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Wednesday, 16 November 1938


Mr HOLT (Fawkner) .- I have no hesitation whatever in giving full support to this measure. The two main questions which arise for decision are whether the work which must be done by the Cabinet is such that the appointment of an extra Minister is warranted, and, if so, whether the remuneration proposed in this bill is reasonable for the work and responsibilities which the additional Minister must undertake. There is good ground for argument as to the necessity for more Ministers to carry the responsibilities of national government in the Commonwealth at the present time. One of the features of post-war years has been the phenomenal growth of the activities of governments in relation to business, commercial and social life, as well as the life of the community generally. We have seen a steady and apparently inevitable growth of the degree of interference by national governments with the life of the people and with that growth has come an increase of ministerial work and responsibility. Despite this wide expansion of governmental activities, the number of Commonwealth Ministers has not increased to the same degree. When the Commonwealth Parliament was established, the population of Australia was 3,773,000. There were then seven full Ministers and two honorary Ministers. In 1915, during the war period, the number of full portfolios was increased to eight, and, in 1917, the number was further increased to nine. Et was not until 1935, when the present Treasurer (Mr. Casey) was promoted, that the number of full portfolios was increased to ten. Now it is proposed to increase the number of Ministers with portfolios from ten to eleven, at a time when the population has grown from under 4,000,000 to just under 7,000,000, and when the volume of ministerial work has increased enormously.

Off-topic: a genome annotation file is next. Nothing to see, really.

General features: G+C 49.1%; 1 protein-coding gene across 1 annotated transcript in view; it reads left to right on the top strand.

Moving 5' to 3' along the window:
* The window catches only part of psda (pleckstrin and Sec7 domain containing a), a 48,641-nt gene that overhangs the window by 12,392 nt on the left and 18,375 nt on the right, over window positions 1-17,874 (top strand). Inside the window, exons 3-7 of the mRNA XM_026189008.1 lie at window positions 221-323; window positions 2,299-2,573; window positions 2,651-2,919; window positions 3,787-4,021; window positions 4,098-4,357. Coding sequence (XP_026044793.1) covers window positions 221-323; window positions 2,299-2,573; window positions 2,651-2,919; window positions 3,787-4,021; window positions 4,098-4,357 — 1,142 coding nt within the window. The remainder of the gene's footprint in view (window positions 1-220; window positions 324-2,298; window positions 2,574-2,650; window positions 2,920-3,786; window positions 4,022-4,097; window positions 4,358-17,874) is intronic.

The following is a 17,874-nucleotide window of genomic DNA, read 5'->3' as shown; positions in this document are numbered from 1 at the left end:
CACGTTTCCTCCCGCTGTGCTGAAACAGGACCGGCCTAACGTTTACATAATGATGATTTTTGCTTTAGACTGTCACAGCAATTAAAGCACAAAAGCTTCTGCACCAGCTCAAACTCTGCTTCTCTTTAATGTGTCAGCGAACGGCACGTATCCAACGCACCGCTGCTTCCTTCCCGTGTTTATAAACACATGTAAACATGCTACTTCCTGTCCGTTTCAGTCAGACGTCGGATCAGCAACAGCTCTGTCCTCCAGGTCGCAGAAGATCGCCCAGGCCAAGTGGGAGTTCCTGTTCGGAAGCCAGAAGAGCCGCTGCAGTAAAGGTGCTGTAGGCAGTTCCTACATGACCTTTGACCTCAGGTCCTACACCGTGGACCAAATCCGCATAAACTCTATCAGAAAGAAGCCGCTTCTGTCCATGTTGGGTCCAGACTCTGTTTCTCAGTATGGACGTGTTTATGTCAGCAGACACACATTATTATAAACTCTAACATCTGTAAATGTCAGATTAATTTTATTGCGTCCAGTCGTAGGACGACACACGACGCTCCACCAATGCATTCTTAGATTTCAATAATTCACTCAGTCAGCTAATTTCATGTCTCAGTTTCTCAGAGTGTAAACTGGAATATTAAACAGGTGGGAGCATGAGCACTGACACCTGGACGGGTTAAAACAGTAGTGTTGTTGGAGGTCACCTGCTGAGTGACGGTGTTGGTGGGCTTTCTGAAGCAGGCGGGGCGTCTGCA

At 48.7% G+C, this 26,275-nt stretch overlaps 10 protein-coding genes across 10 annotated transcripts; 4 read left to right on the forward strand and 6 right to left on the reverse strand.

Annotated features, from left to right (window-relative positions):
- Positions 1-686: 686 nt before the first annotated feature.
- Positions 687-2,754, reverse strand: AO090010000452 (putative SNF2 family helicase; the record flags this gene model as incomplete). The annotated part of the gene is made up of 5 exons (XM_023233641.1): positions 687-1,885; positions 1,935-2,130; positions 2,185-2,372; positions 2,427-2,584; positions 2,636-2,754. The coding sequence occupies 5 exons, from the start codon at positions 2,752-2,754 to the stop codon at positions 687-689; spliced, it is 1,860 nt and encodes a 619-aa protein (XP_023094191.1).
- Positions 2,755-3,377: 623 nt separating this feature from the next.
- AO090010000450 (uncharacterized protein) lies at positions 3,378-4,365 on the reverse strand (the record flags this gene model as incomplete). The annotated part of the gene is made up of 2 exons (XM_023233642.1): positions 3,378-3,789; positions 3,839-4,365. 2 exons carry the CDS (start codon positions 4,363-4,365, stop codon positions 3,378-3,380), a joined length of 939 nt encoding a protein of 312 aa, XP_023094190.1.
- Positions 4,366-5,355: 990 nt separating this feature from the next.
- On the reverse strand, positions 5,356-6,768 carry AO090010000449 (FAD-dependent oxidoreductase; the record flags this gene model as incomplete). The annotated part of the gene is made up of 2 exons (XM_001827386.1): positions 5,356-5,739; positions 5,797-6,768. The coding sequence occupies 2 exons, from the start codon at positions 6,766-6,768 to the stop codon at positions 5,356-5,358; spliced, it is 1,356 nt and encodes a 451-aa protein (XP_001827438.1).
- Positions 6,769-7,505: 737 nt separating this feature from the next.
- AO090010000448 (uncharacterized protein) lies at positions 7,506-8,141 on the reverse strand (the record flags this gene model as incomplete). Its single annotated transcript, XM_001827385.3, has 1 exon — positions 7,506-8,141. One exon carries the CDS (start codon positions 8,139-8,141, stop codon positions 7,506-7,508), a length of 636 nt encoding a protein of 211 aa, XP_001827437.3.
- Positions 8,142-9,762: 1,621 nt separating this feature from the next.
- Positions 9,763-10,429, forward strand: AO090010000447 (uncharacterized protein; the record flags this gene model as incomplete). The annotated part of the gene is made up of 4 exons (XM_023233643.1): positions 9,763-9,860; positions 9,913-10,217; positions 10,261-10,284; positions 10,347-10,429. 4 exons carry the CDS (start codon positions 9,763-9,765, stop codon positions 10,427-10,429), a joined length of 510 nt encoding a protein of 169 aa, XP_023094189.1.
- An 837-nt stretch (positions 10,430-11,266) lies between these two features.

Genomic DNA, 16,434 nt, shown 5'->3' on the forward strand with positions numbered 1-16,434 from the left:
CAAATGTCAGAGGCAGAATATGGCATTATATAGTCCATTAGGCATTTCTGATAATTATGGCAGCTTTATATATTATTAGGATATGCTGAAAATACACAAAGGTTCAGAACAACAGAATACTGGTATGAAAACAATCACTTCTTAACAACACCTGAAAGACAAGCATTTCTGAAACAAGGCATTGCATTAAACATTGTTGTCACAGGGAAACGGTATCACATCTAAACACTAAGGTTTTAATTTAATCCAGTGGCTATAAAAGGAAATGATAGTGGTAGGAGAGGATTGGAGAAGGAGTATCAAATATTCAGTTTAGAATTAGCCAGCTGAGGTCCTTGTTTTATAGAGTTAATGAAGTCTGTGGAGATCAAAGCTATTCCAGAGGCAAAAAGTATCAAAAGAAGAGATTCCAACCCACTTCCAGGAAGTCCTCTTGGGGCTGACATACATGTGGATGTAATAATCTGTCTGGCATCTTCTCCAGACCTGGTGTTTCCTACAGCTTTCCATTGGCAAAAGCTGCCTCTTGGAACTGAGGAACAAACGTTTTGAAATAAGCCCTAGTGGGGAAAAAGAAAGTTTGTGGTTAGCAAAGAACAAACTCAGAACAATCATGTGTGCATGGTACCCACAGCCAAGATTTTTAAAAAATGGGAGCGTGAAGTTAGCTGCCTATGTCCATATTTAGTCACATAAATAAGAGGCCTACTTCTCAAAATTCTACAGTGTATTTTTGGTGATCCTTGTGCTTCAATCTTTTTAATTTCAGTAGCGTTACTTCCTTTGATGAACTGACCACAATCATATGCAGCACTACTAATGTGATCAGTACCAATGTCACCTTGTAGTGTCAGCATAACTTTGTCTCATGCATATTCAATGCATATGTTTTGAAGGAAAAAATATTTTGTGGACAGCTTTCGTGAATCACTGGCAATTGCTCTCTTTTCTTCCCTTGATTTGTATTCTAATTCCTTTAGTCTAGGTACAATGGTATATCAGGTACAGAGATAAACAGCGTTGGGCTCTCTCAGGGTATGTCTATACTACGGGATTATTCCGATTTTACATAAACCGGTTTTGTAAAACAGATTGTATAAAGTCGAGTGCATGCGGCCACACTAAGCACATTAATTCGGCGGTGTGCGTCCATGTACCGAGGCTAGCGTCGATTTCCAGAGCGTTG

I do not think that anybody with personal experience of governmental administration in the Commonwealth would be prepared to deny that the majority of men who accept ministerial office pay a heavy toll financially, as well as in regard to their personal health. One has only to glance around this chamber, even in the ranks of the Opposition, at men who have, in their turn, exercised ministerial responsibility, to be reminded of the toll taken of their health through shouldering the heavy responsibilities which ministerial office involves. If I have any criticism to offer, I direct it against the present arrangement under which, whilst those Ministers with full portfolios are, undoubtedly, overworked, they are, perhaps, not prepared to pass on to Assistant Ministers as much responsibility and active participation in the work of their departments as is possible and as would materially lighten the burden they now have to carry. That, however, is a matter for the Cabinet itself to determine, but it does not detract from my argument that there is plenty of work for the present personnel. In fact, even with the present expansion of the Cabinet, some Ministers will carry a burden which is too heavy for them. For instance with the recent growth of social services, there is one department, the Treasury, that cries out for some division of ministerial responsibility. In my opinion, the creation of a ministry of social services would be justified to administer invalid and old-age pensions, war pensions, war service homes and the new department created under the national insurance legislation. Until then, any Minister holding the Treasury portfolio will have too heavy a burden for one man to bear.